A new documentary about a massacre committed by Israeli soldiers in 1948 reveals that despite repeated Israeli denial of the Nakba — the expulsion and flight of hundreds of thousands of Palestinians that accompanied Israel’s founding — archival records and testimonies from Israeli officials will continue to haunt the country. The film, “Tantura,” directed by Alon Schwarz, overturns efforts to repress the crimes of the Nakba, while proving that the Palestinian narrative cannot be ignored.
“Tantura,” which premiered at the Sundance Film Festival in January and was produced with Israeli government funding, features testimonies of Israeli soldiers who participated in the massacre that took place in the titular Palestinian village, south of Haifa, in May 1948. The documentary was screened on Israeli television earlier this year, and already one of its most notable consequences has been the disclosure of facts regarding the killings to the Israeli public, many of whom deny what happened during the Nakba.
A less prominent, but no less critical, consequence is that the film encouraged the people of Tantura — the descendants of the victims — to break the barrier of fear they inherited from their ancestors and speak up.
“We never stopped teaching our children about what happened in Tantura, but we never dared to talk about the crimes and the massacre that took place in public in general and in the media in particular,” said Ehsan Eimar, a 67-year-old originally from Tantura who, like many families originally from the village, now lives in the nearby town of Fureidis. “We were always afraid of the police and the Shin Bet. We inherited this fear from the people who witnessed the massacre, and who were exposed to all the threats and attempts at intimidation.”
Eimar’s uncle was killed in the Tantura massacre. His father, who was 16 at the time, was imprisoned for 20 months. According to him, “in 2015, the yearly march [to demand the] right to return was held in al-Tantura, and after that we started organizing a march in the village every year, with the participation of most of the Tantura people and many [people] from Fureidis, Jisr al-Zarqa, and other villages.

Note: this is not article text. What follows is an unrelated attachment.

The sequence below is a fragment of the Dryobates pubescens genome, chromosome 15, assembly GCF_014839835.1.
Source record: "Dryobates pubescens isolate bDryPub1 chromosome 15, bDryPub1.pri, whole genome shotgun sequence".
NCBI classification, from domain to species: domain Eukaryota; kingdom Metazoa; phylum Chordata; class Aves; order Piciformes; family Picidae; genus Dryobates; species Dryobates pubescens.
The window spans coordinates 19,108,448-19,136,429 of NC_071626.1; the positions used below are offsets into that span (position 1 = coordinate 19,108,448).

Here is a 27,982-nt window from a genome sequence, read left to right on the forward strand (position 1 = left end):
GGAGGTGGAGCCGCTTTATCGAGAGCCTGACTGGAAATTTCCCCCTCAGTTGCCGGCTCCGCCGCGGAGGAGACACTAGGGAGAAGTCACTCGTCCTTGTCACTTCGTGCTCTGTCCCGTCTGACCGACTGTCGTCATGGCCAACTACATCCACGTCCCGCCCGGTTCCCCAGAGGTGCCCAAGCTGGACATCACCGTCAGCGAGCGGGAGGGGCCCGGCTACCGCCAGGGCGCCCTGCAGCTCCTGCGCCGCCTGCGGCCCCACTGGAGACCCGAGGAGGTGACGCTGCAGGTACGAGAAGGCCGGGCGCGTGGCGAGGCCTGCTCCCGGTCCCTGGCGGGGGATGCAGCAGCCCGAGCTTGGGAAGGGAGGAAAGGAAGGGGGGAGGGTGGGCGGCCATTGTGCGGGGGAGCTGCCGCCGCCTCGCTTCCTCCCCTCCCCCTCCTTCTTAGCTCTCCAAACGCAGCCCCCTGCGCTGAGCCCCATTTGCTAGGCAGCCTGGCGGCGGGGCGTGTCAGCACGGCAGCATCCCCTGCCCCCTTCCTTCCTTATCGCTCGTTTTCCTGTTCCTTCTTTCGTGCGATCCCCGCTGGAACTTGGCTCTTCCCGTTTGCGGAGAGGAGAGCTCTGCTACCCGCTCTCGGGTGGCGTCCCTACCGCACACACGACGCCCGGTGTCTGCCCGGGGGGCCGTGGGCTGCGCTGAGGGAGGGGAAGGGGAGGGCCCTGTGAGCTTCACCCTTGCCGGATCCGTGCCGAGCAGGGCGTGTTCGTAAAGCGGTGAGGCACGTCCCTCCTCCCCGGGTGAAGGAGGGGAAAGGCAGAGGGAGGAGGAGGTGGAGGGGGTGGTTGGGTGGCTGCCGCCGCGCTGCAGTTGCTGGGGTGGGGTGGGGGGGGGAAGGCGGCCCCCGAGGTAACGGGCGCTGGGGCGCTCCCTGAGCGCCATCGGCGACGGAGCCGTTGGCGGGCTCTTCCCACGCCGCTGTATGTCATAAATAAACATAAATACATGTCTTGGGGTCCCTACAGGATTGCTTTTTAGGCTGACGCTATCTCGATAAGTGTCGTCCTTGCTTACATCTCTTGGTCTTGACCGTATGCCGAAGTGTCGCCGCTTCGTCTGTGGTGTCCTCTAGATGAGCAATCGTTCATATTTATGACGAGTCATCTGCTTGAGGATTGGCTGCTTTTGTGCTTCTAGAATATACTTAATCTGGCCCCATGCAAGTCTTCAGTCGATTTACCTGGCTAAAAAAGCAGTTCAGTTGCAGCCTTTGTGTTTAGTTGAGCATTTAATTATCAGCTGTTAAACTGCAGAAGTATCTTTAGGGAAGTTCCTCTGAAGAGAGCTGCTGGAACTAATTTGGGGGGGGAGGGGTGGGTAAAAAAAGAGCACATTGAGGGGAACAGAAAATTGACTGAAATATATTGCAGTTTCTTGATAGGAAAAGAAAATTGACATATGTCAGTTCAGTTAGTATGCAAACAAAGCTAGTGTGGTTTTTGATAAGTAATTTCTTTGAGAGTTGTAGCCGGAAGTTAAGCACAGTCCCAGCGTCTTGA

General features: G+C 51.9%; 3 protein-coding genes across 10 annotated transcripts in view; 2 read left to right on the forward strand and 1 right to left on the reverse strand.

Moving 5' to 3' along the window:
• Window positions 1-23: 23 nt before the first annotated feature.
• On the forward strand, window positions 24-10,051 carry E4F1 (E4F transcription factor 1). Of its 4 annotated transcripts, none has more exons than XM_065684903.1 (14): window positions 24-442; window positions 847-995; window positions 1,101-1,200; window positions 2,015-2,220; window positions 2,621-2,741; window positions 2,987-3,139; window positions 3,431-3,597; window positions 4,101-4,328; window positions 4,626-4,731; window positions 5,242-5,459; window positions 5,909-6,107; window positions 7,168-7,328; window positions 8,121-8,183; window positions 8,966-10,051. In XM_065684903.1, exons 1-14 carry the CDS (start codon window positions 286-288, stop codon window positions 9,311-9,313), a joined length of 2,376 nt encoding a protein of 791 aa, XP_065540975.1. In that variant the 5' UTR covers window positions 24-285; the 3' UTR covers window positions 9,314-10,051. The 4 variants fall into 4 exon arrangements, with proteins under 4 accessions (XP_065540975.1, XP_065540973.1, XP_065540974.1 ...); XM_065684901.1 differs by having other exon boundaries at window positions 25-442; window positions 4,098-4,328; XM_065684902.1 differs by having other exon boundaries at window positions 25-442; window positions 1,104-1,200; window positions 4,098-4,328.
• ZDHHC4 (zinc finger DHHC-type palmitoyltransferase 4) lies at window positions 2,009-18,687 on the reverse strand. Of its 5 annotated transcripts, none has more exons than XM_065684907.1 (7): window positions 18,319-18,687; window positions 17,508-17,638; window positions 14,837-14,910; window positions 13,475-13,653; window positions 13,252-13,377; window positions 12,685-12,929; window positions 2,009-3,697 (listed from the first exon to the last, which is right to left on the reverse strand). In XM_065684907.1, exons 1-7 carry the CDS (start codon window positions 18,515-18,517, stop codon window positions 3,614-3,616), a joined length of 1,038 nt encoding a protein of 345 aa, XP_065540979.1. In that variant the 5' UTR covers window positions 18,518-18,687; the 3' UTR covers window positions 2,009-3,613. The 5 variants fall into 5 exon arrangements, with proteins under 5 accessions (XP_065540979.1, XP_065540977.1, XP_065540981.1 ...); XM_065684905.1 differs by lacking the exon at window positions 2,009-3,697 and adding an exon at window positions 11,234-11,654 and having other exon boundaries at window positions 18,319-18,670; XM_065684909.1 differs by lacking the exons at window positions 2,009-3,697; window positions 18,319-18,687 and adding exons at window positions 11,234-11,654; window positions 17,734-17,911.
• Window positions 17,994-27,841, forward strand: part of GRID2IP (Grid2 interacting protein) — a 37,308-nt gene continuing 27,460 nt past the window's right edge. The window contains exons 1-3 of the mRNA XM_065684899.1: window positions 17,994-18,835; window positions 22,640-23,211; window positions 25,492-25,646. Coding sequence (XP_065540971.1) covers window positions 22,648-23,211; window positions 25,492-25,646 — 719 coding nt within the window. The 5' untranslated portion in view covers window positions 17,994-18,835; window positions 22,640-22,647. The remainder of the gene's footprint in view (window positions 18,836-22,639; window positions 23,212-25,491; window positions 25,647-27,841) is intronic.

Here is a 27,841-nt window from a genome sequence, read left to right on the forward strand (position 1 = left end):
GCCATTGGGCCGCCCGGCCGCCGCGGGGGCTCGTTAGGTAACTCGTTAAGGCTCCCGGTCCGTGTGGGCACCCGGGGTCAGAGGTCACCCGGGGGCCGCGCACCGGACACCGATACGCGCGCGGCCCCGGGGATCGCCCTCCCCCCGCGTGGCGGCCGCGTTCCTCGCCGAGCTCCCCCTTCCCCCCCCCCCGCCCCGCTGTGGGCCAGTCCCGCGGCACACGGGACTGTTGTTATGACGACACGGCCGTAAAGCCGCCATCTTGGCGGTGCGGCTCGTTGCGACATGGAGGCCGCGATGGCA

“We stopped because of the coronavirus pandemic,” Eimar continued. “And despite this, we did not dare to talk about the massacre in public until this film was shown. For us, it is what broke through the barrier of fear. If an Israeli director talks about the issue, what prevents us, the owners of the place, from talking?
“Tantura was not an ordinary village,” he explained. “No more than 400 people lived in the neighboring villages, while the population of Tantura was 1,700 people. There was a small port, commerce, and agriculture. That is why it was a target for the Israeli forces, who feared that it would be a point for smuggling weapons from Lebanon, also because the village resisted.
“My father always talked about the prosperity of the village, in all aspects and areas,” Eimar continued. “Then the Israelis came and decided to destroy it. My father was arrested at the time and moved between several prisons. He was arrested three days after the fall of the village. My grandmother moved to Fureidis and sent him a message that she was in the neighboring village so that he would not go to Lebanon, Jordan, or anywhere else [where Palestinians became refugees after the Nakba] after he was released from prison. Fortunately, the message reached him and he returned to his mother, while many of the family members became refugees in the neighboring Arab countries and the West Bank.
“We never stopped visiting Tantura. My father lived in Fureidis for years, across from his displaced village, and could not return to it.”
Eimar called it “impossible” to describe what happened in Tantura as a single massacre. Rather, he said, there are “at least three” mass graves, and while the official death toll from the killings is 132, “the number of martyrs is much higher.”
“I believe that the displacement of Tantura was not accidental,” Eimar continued. “For example, Fureidis and Jisr al-Zarqa’s residents worked in agriculture for the Jews in the neighboring settlements, which helped them prevent the displacement of the villages.
“Apart from Tantura’s former prosperity, the most striking thing my father remembered was seeing people being killed before his eyes, and how they spent the first days after the Nakba in hardship and poverty, without shelter.”